Decking boards: which side up?
I’m building a deck and plan to plank it with premium grade, 5/4-in. by 6-in. pressure-treated southern yellow pine. I’m unsure about which side of the boards should be facing up and exposed to the weather. The so-called experts seem to be divided in their opinions with one camp insisting that the bark side should face up, while the other is equally adamant that the heart side should face up. Who should I believe?
David Danielson, Bethesda, MD
R. Bruce Hoadley, a professor at the University of Massachusetts, Amherst, and author of Understanding Wood , replies: The which-side-up question has been much debated over the years, and I don’t think there is a single right answer. There are many factors to consider, so let’s first assume that most of the boards are flat sawn (the grain lines intersect the surface at an angle of less than 45°) and that the material was redried after being pressure-treated.
Over time, exposure to the weather causes the boards to warp upward in a concave shape no matter which side is facing up. This event is caused by compression set and shrinkage of the exposed face. Compression set occurs when the board absorbs moisture after being installed. As the board swells, it is restrained by the fasteners, and the wood between the fasteners becomes compressed. Then as the board dries out, the compressed wood shrinks to a smaller size, causing the exposed face of the board to shrink and cup.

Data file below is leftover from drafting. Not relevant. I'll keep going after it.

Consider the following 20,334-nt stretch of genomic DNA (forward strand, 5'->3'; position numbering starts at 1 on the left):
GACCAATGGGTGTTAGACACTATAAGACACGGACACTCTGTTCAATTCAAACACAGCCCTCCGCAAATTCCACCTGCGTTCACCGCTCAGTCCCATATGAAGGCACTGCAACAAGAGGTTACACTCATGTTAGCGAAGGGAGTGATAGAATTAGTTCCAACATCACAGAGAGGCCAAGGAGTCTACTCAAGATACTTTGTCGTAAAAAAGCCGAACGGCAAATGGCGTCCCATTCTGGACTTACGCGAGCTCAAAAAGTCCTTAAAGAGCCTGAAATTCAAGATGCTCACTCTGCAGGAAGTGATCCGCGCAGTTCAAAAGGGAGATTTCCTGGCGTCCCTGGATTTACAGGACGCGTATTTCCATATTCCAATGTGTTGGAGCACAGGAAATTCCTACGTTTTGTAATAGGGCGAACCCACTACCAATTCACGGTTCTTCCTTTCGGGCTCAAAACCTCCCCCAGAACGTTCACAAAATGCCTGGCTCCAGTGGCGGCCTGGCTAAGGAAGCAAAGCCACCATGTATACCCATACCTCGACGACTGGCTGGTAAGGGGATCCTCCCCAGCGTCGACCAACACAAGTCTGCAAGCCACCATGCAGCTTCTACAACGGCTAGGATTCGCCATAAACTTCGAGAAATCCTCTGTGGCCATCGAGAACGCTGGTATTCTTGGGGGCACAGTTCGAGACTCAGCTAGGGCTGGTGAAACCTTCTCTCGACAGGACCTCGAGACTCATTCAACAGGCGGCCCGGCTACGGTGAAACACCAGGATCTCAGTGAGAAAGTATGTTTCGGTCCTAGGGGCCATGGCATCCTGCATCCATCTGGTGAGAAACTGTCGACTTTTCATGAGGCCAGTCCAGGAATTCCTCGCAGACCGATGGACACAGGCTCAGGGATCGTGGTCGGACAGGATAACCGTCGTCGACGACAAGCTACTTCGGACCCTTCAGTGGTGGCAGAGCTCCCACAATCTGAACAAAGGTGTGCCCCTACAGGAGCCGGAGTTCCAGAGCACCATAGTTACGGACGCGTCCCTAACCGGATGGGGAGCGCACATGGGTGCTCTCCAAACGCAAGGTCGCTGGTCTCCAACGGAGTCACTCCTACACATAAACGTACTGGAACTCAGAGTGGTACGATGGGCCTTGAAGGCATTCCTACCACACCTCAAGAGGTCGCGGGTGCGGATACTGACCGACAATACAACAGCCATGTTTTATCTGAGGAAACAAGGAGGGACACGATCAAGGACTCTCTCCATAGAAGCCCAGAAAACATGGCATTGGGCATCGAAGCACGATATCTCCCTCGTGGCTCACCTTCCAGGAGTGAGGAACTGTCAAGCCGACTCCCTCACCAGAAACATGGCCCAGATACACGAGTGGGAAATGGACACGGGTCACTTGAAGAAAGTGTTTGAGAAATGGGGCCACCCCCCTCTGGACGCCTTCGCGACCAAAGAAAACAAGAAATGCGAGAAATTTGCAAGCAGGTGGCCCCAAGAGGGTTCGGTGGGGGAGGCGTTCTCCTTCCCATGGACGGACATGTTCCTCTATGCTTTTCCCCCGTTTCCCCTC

So my basic rule is to put the better-looking (and usually the least defective) face upward. Period. After that, there are certain things that can affect the amount of shrinkage. First, I’d maintain a serious coating of sealer on the surface of the boards. Sealer can reduce the compression set of the exposed surfaces significantly by making those surfaces resistant to moisture.
Also, if your deck is close to ground level, soil moisture can make lower surfaces swell more than upper surfaces, again contributing to cupping. If the deck is elevated with good air circulation underneath, then the moisture content will be more uniform, and the boards are more likely to remain flat.
It has also been argued that the heart side of the boards rots more slowly than the bark side, so the heart side should be installed facing up. But consider that the bark side of the boards is usually sapwood, which is less dense and therefore usually absorbs more preservative during the treating process. The denser heartwood absorbs less preservative but is naturally more decay-resistant than sapwood. But over the long run, well-treated sapwood is likely to outlast the heartwood, so it’s still a toss-up.